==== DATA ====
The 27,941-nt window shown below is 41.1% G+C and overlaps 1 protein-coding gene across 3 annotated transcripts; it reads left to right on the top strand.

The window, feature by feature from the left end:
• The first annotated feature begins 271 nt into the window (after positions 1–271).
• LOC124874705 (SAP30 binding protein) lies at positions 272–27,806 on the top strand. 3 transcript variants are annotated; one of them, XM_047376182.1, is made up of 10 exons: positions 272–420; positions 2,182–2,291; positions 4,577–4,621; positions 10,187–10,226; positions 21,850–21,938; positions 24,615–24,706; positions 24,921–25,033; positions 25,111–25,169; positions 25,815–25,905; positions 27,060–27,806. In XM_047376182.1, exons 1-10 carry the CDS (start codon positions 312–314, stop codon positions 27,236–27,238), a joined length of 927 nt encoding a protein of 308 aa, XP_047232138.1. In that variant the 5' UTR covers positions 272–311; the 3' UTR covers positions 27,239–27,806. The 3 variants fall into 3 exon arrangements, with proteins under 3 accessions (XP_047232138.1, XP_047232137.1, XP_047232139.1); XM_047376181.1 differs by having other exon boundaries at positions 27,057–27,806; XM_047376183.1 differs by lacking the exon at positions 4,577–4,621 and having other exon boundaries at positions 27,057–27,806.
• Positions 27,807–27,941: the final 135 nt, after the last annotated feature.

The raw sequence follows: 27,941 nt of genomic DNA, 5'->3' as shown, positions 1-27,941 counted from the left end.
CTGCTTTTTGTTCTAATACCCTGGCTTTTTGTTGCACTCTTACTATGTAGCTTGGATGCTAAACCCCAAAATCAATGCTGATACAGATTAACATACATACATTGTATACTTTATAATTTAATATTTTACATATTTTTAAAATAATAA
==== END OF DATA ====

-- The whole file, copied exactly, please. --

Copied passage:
The 27,941-nt window shown below is 41.1% G+C and overlaps 1 protein-coding gene across 3 annotated transcripts; it reads left to right on the top strand.

The window, feature by feature from the left end:
• The first annotated feature begins 271 nt into the window (after positions 1–271).
• LOC124874705 (SAP30 binding protein) lies at positions 272–27,806 on the top strand. 3 transcript variants are annotated; one of them, XM_047376182.1, is made up of 10 exons: positions 272–420; positions 2,182–2,291; positions 4,577–4,621; positions 10,187–10,226; positions 21,850–21,938; positions 24,615–24,706; positions 24,921–25,033; positions 25,111–25,169; positions 25,815–25,905; positions 27,060–27,806. In XM_047376182.1, exons 1-10 carry the CDS (start codon positions 312–314, stop codon positions 27,236–27,238), a joined length of 927 nt encoding a protein of 308 aa, XP_047232138.1. In that variant the 5' UTR covers positions 272–311; the 3' UTR covers positions 27,239–27,806. The 3 variants fall into 3 exon arrangements, with proteins under 3 accessions (XP_047232138.1, XP_047232137.1, XP_047232139.1); XM_047376181.1 differs by having other exon boundaries at positions 27,057–27,806; XM_047376183.1 differs by lacking the exon at positions 4,577–4,621 and having other exon boundaries at positions 27,057–27,806.
• Positions 27,807–27,941: the final 135 nt, after the last annotated feature.

The raw sequence follows: 27,941 nt of genomic DNA, 5'->3' as shown, positions 1-27,941 counted from the left end.
CTGCTTTTTGTTCTAATACCCTGGCTTTTTGTTGCACTCTTACTATGTAGCTTGGATGCTAAACCCCAAAATCAATGCTGATACAGATTAACATACATACATTGTATACTTTATAATTTAATATTTTACATATTTTTAAAATAATAA